I consider myself extremely fortunate that I have not suffered from any of the common ailments runners normally talk of. Of course I ache at times, the worst ever being the muscle spasms once I crossed the finish line of the Connemarathon, but I'm talking about more longer term injuries like Tendinitis or IT Band Syndrome. I love running and if I'm honest, no other sport has hooked me as deep as running. Cycling was fun but it never challenged me, I think that is because I was only cycling recreationally (i.e. not for time). I enjoyed cycling but as of last weekend, I moved the bike from the hallway into the garden shed, which is a bit of a kiss of doom for it really.
Anyway, I remember when I started running last year, I was having a chat with a friends dad who ran in the past but had to stop due to injury. His advice to me was to start working on core strength now rather than later. His point was that the high impact nature of running (especially on road) is tough on the joints. I remember him saying so clearly that I need to give my joints a break, strengthen muscles and build up a strong body. (I'll skip the science bit, you can google that yourself).
Despite having completed two half marathons at this point, I couldn't do a single push-up. I knew my body wasn't strong - my legs were, but I wasn't really physically strong. It was at this time last year I saw a poster for Fitness Bootcamps running out of French Vanoli in Oranmore. Myself and Aisling said we would sign up for the month just to see what was on offer and a year later we are still going twice a week. Tom and the gang there are incredible and I can honestly say over the past year we haven't done the same bootcamp twice!
French Vanoli - Visit their Website Here
At 7am every Tuesday & Thursday morning, you could find us doing anything from kettle bells to skipping ropes, burpees to wall balls, planks to box jumps. Over time I've found myself getting stronger (hey, Rome wasn't built in a day) and I progressed from doing push-ups on my knees to proper adult push-ups. My career as a hand model is out the window as they are constantly wrecked following knee-ups on a high bar or a heavy set of kettle bells.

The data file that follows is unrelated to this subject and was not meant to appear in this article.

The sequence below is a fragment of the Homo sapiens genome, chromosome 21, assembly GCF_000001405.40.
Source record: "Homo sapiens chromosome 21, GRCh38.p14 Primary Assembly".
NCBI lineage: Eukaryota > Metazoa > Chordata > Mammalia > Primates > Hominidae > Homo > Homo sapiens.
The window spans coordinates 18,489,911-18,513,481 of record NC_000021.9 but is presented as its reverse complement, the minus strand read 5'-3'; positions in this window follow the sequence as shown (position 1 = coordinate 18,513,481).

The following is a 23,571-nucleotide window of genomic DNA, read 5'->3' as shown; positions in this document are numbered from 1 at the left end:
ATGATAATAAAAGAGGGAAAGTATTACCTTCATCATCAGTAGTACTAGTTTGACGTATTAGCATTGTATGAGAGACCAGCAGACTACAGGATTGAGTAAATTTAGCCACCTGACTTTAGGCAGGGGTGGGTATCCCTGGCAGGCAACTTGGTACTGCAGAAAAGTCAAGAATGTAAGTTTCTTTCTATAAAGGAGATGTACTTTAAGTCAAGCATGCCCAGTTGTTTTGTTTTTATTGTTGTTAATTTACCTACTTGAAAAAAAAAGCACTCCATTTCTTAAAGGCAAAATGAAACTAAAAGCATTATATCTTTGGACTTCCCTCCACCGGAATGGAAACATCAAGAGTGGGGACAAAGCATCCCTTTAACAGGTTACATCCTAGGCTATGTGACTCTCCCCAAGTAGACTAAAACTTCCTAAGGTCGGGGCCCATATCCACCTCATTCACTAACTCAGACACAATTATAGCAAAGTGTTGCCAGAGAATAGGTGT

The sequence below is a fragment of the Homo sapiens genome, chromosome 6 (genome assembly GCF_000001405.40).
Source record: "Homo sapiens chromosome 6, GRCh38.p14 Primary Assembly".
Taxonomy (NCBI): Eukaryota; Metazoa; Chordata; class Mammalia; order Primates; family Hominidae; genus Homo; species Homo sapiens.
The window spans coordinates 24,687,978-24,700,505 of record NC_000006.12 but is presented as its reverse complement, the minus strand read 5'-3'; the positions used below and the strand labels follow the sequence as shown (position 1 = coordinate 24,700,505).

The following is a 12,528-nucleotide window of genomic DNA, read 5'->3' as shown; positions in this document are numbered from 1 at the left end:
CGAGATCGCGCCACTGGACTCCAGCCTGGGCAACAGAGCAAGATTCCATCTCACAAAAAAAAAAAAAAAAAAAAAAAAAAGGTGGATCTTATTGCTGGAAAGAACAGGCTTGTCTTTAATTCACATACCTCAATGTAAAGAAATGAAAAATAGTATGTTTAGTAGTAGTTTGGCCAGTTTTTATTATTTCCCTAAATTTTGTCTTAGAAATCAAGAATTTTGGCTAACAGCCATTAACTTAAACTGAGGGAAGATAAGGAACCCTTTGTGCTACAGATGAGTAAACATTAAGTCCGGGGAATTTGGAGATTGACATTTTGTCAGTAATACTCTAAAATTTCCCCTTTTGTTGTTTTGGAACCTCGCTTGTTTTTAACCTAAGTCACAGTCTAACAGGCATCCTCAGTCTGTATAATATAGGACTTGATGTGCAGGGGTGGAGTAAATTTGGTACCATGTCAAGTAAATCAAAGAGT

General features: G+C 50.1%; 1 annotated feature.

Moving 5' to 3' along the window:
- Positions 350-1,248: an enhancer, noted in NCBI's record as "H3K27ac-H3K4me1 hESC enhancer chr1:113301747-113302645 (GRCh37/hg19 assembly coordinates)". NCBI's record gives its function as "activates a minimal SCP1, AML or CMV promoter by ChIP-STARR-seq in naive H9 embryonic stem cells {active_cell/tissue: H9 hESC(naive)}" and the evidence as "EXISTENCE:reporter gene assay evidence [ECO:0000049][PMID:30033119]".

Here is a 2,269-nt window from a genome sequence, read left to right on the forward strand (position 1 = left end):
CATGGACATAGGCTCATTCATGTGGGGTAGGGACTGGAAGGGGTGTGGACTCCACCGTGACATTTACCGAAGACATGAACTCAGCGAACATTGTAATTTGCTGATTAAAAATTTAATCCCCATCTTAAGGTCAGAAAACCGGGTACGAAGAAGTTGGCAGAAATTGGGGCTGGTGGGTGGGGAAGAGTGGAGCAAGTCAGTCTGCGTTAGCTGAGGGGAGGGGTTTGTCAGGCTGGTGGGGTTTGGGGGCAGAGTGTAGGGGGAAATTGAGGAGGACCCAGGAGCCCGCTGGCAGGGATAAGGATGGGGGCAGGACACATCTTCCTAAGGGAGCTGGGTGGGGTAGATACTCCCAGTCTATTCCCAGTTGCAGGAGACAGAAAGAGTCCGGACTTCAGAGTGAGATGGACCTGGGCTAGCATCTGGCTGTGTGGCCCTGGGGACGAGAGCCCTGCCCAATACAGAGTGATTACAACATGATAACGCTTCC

My point is this: There are different kinds of physical - and the different kinds of physical do different things to your body. This became all too apparent last Tuesday when I returned to Bootcamp after a month off (Thanks Wedding). I pushed through the class without thinking too much of it but as the hours passed after the class, I started to get sorer and stiffer. By Wednesday I was walking around like someone who had whiplash. I went for a run just to see if that would loosen anything out. I recovered just in time for Thursday's bootcamp!
As much as I love running, I actually think I love Bootcamp. It's a dedicated hour workout session where the control of what you do is taken from your hands. I know from running, I will usually take routes with fewer hills, I can cut a run short if it starts to rain, I control the speed. With Bootcamp, you don't know what you'll be doing before you go in. You don't know if you'll be skipping for a minute or ten minutes. You don't know if you'll be doing dead-lifts or sprints. One of my favourite parts is working in groups/pairs which we do quite often - We could be given a list for example of: 100 push-ups, 100 sit-ups, 100 wall balls, 100 twists, 100 burpees which you have to complete in pairs with only one partner working at a time.
I'm not really making this sound easy but do you know what... it's working. Having someone push me has helped make me stronger. Instead of constantly opting for the same kettlebell weight, I've moved up along the weights. I suppose I haven't put much stock into the value I have been getting from my boot camps but really I can't sum it up any better than Kelly Clarkson: What doesn't kill you makes you stronger! And what makes you stronger makes you better. I absolutely believe the reason I have been running injury free comes down to my cross training twice a week.
So what can I do with all this cross training? Well I won't win an Strongest Man competition or Longest Planker or anything but it's never been about that for me. I go to Bootcamp for no reason other than to keep fit, keep physical and cross train. A huge plus for me has been the craic you'd have with the other people there. We complain when the going gets tough, we work (well) together when paired up and we have the banter before & afterwards. The trainers there (especially Tom) are also mega, they know how to push you just that little bit extra.
Anyway, back to the point of this post, getting physical. I've just gone and signed up for Tough Mudder in Dublin in just over 7 weeks time. The event (first time in Ireland) is not a race but a challenge. It describes itself as "a 10/12 mile obstacle course designed to test all-around strength, stamina, teamwork and mental grit" and I am psyched for it! Aisling is also doing it, in fact, she is the reason I've signed up - We are both ready to kick some ass!